Obama transportation plan likely to have to wait

President Obama on Labor Day proposed spending $50 billion on road, rail-line and airport runway projects as well as an "infrastructure bank" to help fund work on the nation's transportation system.
President Obama on Labor Day proposed spending $50 billion on road, rail-line and airport runway projects as well as an "infrastructure bank" to help fund work on the nation's transportation system. (Jay Laprete)
By Ashley Halsey III
Washington Post Staff Writer
Wednesday, September 8, 2010

With the nation's bridges and highways crumbling under the weight of age, attempts to pass a new six-year transportation bill have faltered mostly because Congress can't figure out how to pay for it.

President Obama's proposal on Monday to create an "infrastructure bank" may provide the long-sought solution for those reticent to raise the federal gas tax in the midst of a recession.

Rolling out his plan on Labor Day in Milwaukee, Obama took Capitol Hill and transportation lobbyists by surprise, and the scramble on Tuesday was to unearth critical details left out of the president's speech.

What seemed virtually certain is that his proposal for initial spending of $50 billion on planes, trains and automobiles isn't going to gain much preelection headway in Congress, and most likely will wait until next year.

"The calendar is not our friend here, and the Republicans in the Senate aren't going to let him have a win before the election," said a staff member on a key transportation committee, who spoke on the condition of anonymity because he was not authorized to speak on the issue. "We really can't expect any progress this year."

The gas tax has been the primary source of revenue for the federal Highway Trust Fund. Since 1993, the federal government has collected 18.4 cents per gallon, but more fuel-efficient vehicles have contributed to a steep decline in the fund. Five years ago, the U.S. Chamber of Commerce said it was falling about $45 billion short of the estimated $222 billion a year needed to maintain the surface transportation system.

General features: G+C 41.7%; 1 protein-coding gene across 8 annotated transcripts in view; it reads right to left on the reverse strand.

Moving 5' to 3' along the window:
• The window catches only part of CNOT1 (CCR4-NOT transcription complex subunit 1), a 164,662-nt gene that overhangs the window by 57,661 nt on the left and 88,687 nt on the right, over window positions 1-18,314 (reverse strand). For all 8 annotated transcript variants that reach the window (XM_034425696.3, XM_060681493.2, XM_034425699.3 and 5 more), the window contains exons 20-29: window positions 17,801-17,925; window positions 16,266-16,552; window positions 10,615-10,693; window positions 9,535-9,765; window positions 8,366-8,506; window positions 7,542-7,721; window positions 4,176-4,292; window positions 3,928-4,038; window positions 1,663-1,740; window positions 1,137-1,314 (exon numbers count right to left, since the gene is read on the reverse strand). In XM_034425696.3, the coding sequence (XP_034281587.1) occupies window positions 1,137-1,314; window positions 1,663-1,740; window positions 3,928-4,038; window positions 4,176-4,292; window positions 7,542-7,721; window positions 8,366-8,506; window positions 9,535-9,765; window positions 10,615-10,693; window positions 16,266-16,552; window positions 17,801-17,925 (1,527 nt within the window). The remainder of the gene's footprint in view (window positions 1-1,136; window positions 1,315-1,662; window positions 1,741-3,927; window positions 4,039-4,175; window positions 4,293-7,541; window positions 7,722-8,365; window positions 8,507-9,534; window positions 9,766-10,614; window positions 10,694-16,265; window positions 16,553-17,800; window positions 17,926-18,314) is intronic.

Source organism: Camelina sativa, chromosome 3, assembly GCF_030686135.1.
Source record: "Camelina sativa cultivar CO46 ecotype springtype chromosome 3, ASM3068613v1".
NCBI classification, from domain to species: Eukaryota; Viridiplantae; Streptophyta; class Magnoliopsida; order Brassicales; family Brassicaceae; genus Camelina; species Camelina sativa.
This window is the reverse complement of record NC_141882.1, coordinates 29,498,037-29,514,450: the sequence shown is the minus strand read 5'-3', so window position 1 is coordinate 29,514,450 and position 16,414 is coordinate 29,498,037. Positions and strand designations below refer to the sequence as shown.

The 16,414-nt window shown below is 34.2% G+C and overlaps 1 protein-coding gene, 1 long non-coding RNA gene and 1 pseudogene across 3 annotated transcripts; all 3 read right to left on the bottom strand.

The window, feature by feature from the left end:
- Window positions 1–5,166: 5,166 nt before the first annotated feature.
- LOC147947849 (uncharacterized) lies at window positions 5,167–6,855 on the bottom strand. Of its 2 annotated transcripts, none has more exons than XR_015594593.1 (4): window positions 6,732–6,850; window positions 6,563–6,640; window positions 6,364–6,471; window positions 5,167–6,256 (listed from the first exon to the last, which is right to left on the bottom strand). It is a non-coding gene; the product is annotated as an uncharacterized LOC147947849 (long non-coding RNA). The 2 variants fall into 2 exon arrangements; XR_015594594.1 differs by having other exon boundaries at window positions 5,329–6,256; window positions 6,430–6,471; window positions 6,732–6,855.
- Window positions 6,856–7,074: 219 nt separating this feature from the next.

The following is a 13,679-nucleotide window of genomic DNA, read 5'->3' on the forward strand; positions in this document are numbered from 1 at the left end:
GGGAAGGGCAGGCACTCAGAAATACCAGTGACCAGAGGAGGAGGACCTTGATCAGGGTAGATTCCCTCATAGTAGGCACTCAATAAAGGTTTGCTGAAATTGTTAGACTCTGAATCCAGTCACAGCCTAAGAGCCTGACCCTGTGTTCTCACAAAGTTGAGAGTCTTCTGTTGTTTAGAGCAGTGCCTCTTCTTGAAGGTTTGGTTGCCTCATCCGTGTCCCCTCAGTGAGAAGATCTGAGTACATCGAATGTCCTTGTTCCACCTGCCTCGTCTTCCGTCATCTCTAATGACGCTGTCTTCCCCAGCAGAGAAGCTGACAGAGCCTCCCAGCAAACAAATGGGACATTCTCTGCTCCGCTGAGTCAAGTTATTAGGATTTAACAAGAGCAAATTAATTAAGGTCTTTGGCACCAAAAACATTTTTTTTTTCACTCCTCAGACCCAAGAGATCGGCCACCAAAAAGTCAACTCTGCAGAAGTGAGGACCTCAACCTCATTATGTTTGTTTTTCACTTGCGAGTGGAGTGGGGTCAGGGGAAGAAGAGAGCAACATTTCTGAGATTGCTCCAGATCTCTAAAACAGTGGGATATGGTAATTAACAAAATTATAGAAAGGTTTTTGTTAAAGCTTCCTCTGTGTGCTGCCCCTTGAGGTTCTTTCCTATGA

The concept of an infrastructure bank to provide loans and grants for transportation projects has been discussed for decades by federal policymakers. It would leverage private capital and, ideally, be created with sufficient insulation to protect it from pork-barrel spending by Congress.

In Milwaukee, the president outlined a proposal to invest in rebuilding 150,000 miles of roads, maintaining 4,000 miles of rail line and rehabilitating 150 miles of airport runway. The White House revealed some details of the plan in conference calls on Tuesday to transportation industry groups.

Federal transportation spending is spelled out in massive pieces of legislation that govern the flow of money for six-year periods, giving states the ability to structure their construction plans with confidence the cash will be there.

Traditionally, the annual federal outlay has increased in each of the six years as projects evolve from planning to the most expensive phase - actual construction. This time, Obama wants to begin the six-year cycle with a heavy infusion of money.

"He wants to front-load the six-year authorization with $50 billion," said John Horsley, executive director of the American Association of State Highway and Transportation Officials.

Those briefed by the White House came away with a sense that the administration preferred to provide the $50 billion to kick off a new six-year program, but might go along if Congress opted for a one-time expenditure akin to the stimulus package.

The American Road and Transportation Builders Association was quick to insist that the spending be included as part of a reauthorization bill.

"Passage of robust, multi-year transportation bills is essential to assure predictability and continuity in the domestic transportation design and construction industry," the group's president, Pete Ruane, said in a statement. "Accordingly, the $50 billion investment proposed by President Obama must be part of a long-term reauthorization bill and not a stand-alone measure."

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